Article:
Ernie Hudson

By Ron Wynn

NASHVILLE, TN —Ernie Hudson has enjoyed a long and impressive career in films and television shows, but one of his most beloved and popular appearances came in “Ghostbusters.” Now the 75-year-old Hudson is enjoying being in the new “Ghostbusters: Afterlife,” which opened last week to an almost five million dollar payday on Thursday night, and continues to do well in theaters. Hudson told the Hollywood Reporter he didn’t anticipate that there would be another “Ghostbusters” project that featured him, but he’s quite pleased that he got another opportunity to star in the franchise, with this edition being directed by Jason Reitman and produced by his father Ivan Reitman.

“When Bill [Murray] and Danny [Aykroyd] and I put on our jumpsuits and our proton packs, it transported me back,” Hudson said.”It was cool — just how much I love that family. It was almost spiritual. I didn’t cry, but some of those emotions welled up in me. To see Jason who was running around the set at 6 years old and now he is at the helm of it; I was so proud of him. I am so appreciative that he established himself as a wonderful director-producer before stepping into Ghostbusters.”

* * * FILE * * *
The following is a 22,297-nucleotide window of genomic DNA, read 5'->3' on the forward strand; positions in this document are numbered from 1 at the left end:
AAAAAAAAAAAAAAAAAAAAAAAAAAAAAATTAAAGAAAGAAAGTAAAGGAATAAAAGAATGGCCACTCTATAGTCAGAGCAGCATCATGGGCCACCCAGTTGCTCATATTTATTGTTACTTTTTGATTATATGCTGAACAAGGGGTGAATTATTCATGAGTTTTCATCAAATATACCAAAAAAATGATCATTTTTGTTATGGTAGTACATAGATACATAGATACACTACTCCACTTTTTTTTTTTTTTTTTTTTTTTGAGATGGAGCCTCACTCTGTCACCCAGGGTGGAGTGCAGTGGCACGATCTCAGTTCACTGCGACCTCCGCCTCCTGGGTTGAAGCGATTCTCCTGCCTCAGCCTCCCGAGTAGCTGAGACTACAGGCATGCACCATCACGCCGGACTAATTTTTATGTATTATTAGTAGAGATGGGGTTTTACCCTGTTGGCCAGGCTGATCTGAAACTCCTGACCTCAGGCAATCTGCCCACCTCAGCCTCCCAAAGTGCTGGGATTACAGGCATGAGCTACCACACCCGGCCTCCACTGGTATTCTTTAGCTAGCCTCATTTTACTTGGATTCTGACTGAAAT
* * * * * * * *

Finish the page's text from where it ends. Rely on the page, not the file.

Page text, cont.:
“I had heard, although he never told me this, that Bill [in prior years] did not want to do another one. So I wrapped it up as this will never happen. Although we did [Ghostbusters: The Video Game (2009)], and that was kind of cool. But we were never in the same room for that. I had accepted that [a film] was never going to happen.”

“Ghostbusters altered my life in a weird way. When you make a movie and it is successful, that has an impact, but Ghostbusters — it was a shift. And the way people responded to it and continue to respond to it — it crosses generations. I see little kids who just love the movie.”

But while pleased about the “Ghostbusters” role, Hudson doesn’t want to be typecast. To prevent that happening, he’s now playing a bad guy. He’s the the villainous L.C. Duncan on BET’s “The Family Business,” and also doubles as an executive producer.

“After Ghostbusters and other projects, I am thought of as a nice guy.” Hudson continues.”So to do L.C. Dunkin — here’s a guy who is complex. And it challenges me in a way because I don’t like looking at people be bad. I am a dad. I have four sons. And I know with my kids there are certain things that I would never do. And L.C. does it. So it is a bit of a stretch. The writers will come up with something and I have to realize that this is who the character is, it is not who I want the character to be. And that can sometimes be a challenge. So it’s been fun because the hardest part of acting for me is finding that true part of yourself that makes the character. I want a character who I am a little nervous about doing. And that is what L.C. does.”

He also discussed whether he’d return for the final season of Netflix’s “Grace and Frankie.” 

“I think that was the plan. I talked to the producers and they were going to resolve that relationship with me and Frankie. And then the pandemic hit and everybody shut down. So I am not sure what is happening. I haven’t gotten a call from them. I loved doing that show. I work with a lot of people, but there aren’t many people who go, “Wow, I am a fan,” like with Jane [Fonda] and Lily [Tomlin]. To get a chance to play with them, to play that guy, it was cool.”